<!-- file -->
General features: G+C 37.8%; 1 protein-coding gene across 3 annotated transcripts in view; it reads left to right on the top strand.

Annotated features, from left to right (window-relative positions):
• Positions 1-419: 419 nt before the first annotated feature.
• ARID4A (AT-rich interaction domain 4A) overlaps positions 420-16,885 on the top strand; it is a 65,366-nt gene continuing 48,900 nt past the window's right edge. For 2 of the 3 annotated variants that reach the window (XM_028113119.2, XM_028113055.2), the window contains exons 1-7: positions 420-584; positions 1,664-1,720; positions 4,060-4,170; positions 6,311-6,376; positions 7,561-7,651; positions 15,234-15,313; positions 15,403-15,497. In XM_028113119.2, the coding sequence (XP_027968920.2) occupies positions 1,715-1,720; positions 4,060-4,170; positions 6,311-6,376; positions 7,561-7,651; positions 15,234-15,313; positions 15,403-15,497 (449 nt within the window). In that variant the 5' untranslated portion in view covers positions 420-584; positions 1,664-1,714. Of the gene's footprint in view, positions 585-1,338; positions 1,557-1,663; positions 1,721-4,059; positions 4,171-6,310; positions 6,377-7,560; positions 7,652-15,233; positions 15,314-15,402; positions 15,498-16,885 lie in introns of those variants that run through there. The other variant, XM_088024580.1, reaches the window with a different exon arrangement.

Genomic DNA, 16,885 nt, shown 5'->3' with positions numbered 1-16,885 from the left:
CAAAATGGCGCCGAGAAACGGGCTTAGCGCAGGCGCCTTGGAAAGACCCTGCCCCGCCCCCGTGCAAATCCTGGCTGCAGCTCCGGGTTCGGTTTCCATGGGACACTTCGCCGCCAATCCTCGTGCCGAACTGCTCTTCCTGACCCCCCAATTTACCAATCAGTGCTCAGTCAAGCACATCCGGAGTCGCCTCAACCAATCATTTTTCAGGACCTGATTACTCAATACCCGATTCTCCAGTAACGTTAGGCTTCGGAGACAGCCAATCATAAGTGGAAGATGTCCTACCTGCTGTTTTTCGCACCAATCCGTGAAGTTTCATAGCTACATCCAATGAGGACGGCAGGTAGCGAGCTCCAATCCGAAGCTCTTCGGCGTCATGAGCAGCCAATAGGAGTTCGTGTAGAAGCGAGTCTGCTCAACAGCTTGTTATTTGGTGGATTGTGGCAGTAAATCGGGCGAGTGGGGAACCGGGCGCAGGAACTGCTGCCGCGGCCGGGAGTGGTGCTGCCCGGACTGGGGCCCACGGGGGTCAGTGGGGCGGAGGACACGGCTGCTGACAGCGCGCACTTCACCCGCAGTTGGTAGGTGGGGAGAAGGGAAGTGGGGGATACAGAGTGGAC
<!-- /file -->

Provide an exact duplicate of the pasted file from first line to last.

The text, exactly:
General features: G+C 37.8%; 1 protein-coding gene across 3 annotated transcripts in view; it reads left to right on the top strand.

Annotated features, from left to right (window-relative positions):
• Positions 1-419: 419 nt before the first annotated feature.
• ARID4A (AT-rich interaction domain 4A) overlaps positions 420-16,885 on the top strand; it is a 65,366-nt gene continuing 48,900 nt past the window's right edge. For 2 of the 3 annotated variants that reach the window (XM_028113119.2, XM_028113055.2), the window contains exons 1-7: positions 420-584; positions 1,664-1,720; positions 4,060-4,170; positions 6,311-6,376; positions 7,561-7,651; positions 15,234-15,313; positions 15,403-15,497. In XM_028113119.2, the coding sequence (XP_027968920.2) occupies positions 1,715-1,720; positions 4,060-4,170; positions 6,311-6,376; positions 7,561-7,651; positions 15,234-15,313; positions 15,403-15,497 (449 nt within the window). In that variant the 5' untranslated portion in view covers positions 420-584; positions 1,664-1,714. Of the gene's footprint in view, positions 585-1,338; positions 1,557-1,663; positions 1,721-4,059; positions 4,171-6,310; positions 6,377-7,560; positions 7,652-15,233; positions 15,314-15,402; positions 15,498-16,885 lie in introns of those variants that run through there. The other variant, XM_088024580.1, reaches the window with a different exon arrangement.

Genomic DNA, 16,885 nt, shown 5'->3' with positions numbered 1-16,885 from the left:
CAAAATGGCGCCGAGAAACGGGCTTAGCGCAGGCGCCTTGGAAAGACCCTGCCCCGCCCCCGTGCAAATCCTGGCTGCAGCTCCGGGTTCGGTTTCCATGGGACACTTCGCCGCCAATCCTCGTGCCGAACTGCTCTTCCTGACCCCCCAATTTACCAATCAGTGCTCAGTCAAGCACATCCGGAGTCGCCTCAACCAATCATTTTTCAGGACCTGATTACTCAATACCCGATTCTCCAGTAACGTTAGGCTTCGGAGACAGCCAATCATAAGTGGAAGATGTCCTACCTGCTGTTTTTCGCACCAATCCGTGAAGTTTCATAGCTACATCCAATGAGGACGGCAGGTAGCGAGCTCCAATCCGAAGCTCTTCGGCGTCATGAGCAGCCAATAGGAGTTCGTGTAGAAGCGAGTCTGCTCAACAGCTTGTTATTTGGTGGATTGTGGCAGTAAATCGGGCGAGTGGGGAACCGGGCGCAGGAACTGCTGCCGCGGCCGGGAGTGGTGCTGCCCGGACTGGGGCCCACGGGGGTCAGTGGGGCGGAGGACACGGCTGCTGACAGCGCGCACTTCACCCGCAGTTGGTAGGTGGGGAGAAGGGAAGTGGGGGATACAGAGTGGAC